A new study suggests that middle-aged smokers with heavily wrinkled faces have a five times higher risk of lung disease than their un-wrinkled peers. The study explains that having wrinkles was associated with a group of conditions known as chronic obstructive pulmonary disease (COPD).
A team of researchers from the Royal Devon and Exeter Hospital on 149 people conducted the study, and it suggests a person's genes may make them more susceptible to wrinkles and COPD. Publishing their writings in the issue of 'Thorax' they explain that the facial lining could give a clue to the risk of acquiring COPD.
COPD is a general term for a variety of progressive chronic lung diseases, such as emphysema and bronchitis, which block the airways and restrict oxygen flow around the body. It is reported that more than a million people in the UK are thought to have COPD, and with many yet to be diagnosed.
According to estimates by the World Health Organization COPD will become the third leading cause of death in the world by 2020. It was explained that Smoking is already known to cause premature ageing of the skin. The habit is also known to cause COPD in some of the smokers; leading scientists have always speculated that there must be a reason why some smokers are more at risk.
The researchers studied 149 current and former smokers, aged 45 to 70, from 78 different families. They found that a total of 68 people had COPD, and of the 25 people who had severe wrinkling 21 were found to have the lung condition. The researchers took the age and the number of years a person had been smocking into account, and found that smokers with wrinkled faces were five times more likely to have COPD. They also found that facial wrinkling was also associated with three times the risk of more severe emphysema.
Dr Bipen Patel, of the department of respiratory medicine at the Royal Devon and Exeter, who led the research, said, they think that there is a genetic susceptibility to COPD. Stating that this research clearly shows that those people who are prone to COPD are also prone to wrinkles, he explained that if there is a gene that could cause the development of COPD then there should also be a gene for developing wrinkles.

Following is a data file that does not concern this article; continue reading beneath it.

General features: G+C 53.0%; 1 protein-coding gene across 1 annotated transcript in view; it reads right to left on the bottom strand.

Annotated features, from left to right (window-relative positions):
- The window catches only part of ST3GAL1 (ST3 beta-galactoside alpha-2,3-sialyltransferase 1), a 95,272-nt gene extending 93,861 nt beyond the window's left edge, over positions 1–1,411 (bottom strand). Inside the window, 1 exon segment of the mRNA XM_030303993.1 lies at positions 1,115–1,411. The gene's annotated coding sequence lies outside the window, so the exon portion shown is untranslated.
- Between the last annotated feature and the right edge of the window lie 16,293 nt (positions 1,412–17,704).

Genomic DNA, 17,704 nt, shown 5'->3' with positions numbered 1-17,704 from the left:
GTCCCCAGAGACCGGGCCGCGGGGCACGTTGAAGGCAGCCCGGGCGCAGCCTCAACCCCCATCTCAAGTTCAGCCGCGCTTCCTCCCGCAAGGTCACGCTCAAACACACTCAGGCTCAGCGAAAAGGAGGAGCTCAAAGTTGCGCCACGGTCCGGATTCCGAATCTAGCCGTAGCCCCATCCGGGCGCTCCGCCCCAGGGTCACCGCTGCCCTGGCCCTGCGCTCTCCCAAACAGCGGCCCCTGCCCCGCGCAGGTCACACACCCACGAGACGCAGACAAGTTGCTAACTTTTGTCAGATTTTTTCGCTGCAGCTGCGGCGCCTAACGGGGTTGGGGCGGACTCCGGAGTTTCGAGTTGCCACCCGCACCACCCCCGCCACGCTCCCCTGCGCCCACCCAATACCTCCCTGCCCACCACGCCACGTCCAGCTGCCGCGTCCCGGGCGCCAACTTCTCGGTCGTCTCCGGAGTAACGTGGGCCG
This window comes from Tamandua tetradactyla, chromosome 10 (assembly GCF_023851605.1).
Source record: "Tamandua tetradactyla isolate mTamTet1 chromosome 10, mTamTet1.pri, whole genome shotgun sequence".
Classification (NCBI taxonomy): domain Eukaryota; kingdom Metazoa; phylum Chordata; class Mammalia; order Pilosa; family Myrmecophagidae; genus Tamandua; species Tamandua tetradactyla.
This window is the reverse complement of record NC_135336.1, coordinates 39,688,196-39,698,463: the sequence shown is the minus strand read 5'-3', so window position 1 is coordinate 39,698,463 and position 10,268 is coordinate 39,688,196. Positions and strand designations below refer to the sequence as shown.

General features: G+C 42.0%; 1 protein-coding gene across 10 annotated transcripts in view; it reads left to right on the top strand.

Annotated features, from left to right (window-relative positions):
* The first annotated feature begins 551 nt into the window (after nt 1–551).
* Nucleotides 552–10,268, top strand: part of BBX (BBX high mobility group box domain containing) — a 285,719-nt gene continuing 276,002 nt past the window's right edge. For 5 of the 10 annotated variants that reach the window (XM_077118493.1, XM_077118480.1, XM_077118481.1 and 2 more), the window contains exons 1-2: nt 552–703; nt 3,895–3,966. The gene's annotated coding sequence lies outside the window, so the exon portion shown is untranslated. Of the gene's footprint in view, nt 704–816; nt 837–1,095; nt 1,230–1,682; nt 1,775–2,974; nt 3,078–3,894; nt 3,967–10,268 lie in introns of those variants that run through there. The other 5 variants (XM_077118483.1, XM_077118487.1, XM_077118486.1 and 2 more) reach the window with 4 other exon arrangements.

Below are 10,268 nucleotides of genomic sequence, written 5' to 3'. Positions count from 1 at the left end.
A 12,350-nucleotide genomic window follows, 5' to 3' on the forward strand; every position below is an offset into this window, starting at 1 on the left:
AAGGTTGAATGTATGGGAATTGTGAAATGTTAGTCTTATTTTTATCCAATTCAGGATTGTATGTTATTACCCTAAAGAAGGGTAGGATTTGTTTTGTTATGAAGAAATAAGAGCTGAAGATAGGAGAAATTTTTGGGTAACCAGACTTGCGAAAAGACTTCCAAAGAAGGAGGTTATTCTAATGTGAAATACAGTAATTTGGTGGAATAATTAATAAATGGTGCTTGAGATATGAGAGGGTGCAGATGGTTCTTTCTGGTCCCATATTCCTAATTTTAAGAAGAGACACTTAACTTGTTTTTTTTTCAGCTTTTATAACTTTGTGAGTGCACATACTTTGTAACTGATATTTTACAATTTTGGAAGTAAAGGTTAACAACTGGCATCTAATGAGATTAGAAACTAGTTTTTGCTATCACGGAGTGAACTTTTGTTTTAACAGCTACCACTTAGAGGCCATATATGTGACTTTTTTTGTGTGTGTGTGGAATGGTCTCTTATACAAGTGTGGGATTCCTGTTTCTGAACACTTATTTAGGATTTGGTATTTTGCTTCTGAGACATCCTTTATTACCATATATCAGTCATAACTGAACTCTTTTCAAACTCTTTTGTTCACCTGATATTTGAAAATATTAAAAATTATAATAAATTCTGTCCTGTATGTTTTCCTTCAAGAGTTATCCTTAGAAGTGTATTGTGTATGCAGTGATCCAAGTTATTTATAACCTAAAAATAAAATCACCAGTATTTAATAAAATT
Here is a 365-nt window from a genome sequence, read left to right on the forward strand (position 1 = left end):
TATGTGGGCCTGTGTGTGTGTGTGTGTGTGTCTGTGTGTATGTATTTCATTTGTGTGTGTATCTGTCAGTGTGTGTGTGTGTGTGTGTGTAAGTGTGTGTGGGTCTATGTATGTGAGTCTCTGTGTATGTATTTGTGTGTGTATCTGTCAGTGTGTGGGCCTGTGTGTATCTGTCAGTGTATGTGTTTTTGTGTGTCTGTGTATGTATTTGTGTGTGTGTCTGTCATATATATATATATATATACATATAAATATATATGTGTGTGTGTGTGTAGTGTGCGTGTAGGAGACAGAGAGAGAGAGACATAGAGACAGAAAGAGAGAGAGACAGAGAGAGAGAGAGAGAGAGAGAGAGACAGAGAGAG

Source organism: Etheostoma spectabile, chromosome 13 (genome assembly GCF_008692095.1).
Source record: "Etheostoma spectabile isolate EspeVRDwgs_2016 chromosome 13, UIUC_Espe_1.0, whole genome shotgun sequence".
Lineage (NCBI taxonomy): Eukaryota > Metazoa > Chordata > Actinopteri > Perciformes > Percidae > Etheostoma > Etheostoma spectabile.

Dr Patel stated that wrinkles could be seen as a sign that someone was at increased risk of developing COPD. Professor Chris Griffiths, of the University of Manchester and a spokesman for the British Skin Foundation said that it is well documented that smoking is linked to skin wrinkling, and this is associated with smoking-induced stimulation of enzymes that break down collagen and elastic tissue in the skin.
He explained that the chronic lung condition, emphysema is also associated with loss of elasticity in the lungs and is equivalent to wrinkling in the skin. He further stated that it would be interesting thought for the scientific community to speculate that the susceptibility to sun induced skin wrinkles and the presence of emphysema are determined by similar mechanisms.
Dr Richard Russell of the British Thoracic Society said that it was crucial to have an early diagnosis. He further stated that they should encourage smokers, GPs and nurses to look out for any signs of premature heavy wrinkling in addition to the other symptoms of COPD such as persistent smokers cough and breathlessness.